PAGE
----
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Power hour bill moves forward

ST. PAUL - A video showing a young man celebrating his 21st birthday by downing shot after shot of alcoholic drinks was so upsetting that a Minnesota subcommittee chairman asked that it be stopped in the middle.

ST. PAUL - A video showing a young man celebrating his 21st birthday by downing shot after shot of alcoholic drinks was so upsetting that a Minnesota subcommittee chairman asked that it be stopped in the middle.

Voices in the background were cheering "go, go, go" while the young man put a shot glass to his lips time after time.

To the Fargo mother of a young man who died of the practice, known as the power hour, it was personal.

The video did not show Anne Buchanan's son, Jason Reinhardt, who died last year. But it might as well have.

"The first time I saw it, all I could see was Jason," Buchanan said Tuesday after the Minnesota House liquor subcommittee unanimously approved a bill to slow down the tradition.

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The bill, sponsored by Rep. Morrie Lanning, R-Moorhead, would set the time a person can legally drink alcohol at 8 a.m. the day he turns 21. Under current law, many people go to a bar at midnight when they turn 21 and drink as much alcohol as they can until the establishment closes.

Buchanan has testified before the North Dakota Legislature and last month told her story to a Minnesota Senate committee. She also has been interviewed for national news stories about dangers of power hour.

"We need to take charge of the situation and stop power hour," Buchanan said.

Among those joining her on Tuesday was Travis Maier, president of the Minnesota State University Moorhead student body, where Reinhardt was a student.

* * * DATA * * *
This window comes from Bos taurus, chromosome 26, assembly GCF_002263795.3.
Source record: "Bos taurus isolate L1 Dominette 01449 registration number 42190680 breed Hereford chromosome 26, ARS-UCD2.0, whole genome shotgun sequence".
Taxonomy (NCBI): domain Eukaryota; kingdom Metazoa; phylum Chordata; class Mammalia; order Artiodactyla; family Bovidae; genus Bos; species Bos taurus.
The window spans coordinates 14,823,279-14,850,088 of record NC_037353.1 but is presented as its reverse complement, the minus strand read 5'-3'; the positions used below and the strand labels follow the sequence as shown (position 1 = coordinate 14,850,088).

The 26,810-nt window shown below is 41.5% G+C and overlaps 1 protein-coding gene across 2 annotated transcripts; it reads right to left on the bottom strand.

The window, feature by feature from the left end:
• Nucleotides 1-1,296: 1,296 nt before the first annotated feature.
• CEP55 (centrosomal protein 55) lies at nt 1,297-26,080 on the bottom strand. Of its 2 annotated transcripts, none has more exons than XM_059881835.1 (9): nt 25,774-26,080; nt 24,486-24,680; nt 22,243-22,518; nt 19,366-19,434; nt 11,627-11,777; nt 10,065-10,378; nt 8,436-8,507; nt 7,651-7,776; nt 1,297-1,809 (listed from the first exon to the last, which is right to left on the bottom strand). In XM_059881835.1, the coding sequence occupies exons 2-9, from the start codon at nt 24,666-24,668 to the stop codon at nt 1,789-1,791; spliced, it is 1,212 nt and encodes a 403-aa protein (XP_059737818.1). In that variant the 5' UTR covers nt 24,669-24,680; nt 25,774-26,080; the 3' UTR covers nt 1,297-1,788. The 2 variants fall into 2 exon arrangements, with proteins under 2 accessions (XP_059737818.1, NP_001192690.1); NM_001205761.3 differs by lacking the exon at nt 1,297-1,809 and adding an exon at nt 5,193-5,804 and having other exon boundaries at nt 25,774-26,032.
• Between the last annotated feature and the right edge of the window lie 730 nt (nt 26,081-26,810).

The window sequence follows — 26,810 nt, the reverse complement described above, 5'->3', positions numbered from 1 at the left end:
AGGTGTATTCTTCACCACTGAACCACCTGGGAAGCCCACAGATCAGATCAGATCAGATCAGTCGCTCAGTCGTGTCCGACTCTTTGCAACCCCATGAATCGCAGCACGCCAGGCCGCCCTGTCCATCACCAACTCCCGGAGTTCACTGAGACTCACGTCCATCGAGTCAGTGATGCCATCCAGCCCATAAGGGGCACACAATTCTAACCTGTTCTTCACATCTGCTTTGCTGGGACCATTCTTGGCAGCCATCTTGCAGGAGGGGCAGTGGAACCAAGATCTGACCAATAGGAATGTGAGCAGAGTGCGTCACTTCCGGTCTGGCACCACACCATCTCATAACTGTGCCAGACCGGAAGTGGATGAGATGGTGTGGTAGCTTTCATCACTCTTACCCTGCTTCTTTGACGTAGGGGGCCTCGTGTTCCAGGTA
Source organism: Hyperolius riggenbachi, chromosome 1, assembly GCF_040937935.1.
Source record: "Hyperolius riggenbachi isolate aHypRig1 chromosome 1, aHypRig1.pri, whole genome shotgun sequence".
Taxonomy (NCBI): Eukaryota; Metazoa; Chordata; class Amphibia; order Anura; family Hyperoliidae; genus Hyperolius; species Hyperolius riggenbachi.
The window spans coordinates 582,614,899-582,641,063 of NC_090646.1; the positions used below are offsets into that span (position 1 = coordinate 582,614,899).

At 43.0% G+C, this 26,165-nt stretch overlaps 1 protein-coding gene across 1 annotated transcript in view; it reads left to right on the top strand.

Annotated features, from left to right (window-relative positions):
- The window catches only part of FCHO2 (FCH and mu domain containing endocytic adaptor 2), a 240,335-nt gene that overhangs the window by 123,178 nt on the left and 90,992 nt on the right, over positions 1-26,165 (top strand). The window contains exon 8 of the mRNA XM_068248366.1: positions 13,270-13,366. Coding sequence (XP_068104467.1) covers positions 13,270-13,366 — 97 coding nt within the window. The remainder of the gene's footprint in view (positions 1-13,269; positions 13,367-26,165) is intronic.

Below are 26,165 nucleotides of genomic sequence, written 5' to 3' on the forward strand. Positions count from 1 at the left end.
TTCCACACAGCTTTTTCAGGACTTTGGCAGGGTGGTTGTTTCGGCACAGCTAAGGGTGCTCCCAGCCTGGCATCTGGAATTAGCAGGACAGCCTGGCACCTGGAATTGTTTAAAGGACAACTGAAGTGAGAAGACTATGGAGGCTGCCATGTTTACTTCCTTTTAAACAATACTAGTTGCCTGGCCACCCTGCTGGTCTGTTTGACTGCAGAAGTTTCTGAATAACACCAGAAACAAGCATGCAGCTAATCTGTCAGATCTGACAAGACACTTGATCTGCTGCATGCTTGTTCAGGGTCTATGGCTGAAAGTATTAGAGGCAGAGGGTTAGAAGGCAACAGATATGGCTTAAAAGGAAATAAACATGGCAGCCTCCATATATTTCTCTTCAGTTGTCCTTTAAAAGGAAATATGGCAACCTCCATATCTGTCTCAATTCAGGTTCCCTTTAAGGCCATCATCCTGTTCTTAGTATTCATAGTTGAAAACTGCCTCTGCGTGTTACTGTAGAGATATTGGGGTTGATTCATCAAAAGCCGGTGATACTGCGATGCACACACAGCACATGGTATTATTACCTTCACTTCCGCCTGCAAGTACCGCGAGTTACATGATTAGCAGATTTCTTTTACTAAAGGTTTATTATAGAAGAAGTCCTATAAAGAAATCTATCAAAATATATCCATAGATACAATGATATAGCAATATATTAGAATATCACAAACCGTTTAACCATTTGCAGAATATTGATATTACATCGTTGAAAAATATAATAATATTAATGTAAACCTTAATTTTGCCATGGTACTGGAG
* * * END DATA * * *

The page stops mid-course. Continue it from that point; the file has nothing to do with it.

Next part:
"You are in an environment where you are encouraged to drink," Maier told committee members about power hour.Delaying the legal time when 21-year-olds can start drinking until 8 a.m. won't stop the binge drinking, he said, but it would take the bar-closing deadline away and spread out the drinking. That might prevent deaths and injuries like those reported in recent years, he said."The alcohol overtakes reason," said Susanne Williams, assistant to the MSUM president.Williams said a survey at her school showed power hour is strong among students now turning 21, but today's 25-year-olds seldom reported taking part in the ritual when they became of age.

She said the power hour bill, which also is moving through the Senate, is just part of the change needed. The culture also needs to change, she added.

Rep. Dean Simpson, a New York Mills Republican and father of twin 22-year-old daughters, said the bill helps relieve the fear of all parents."The best time to pass this was yesterday," Simpson said.

Readers can reach Forum reporter Don Davis at (651) 290-0707

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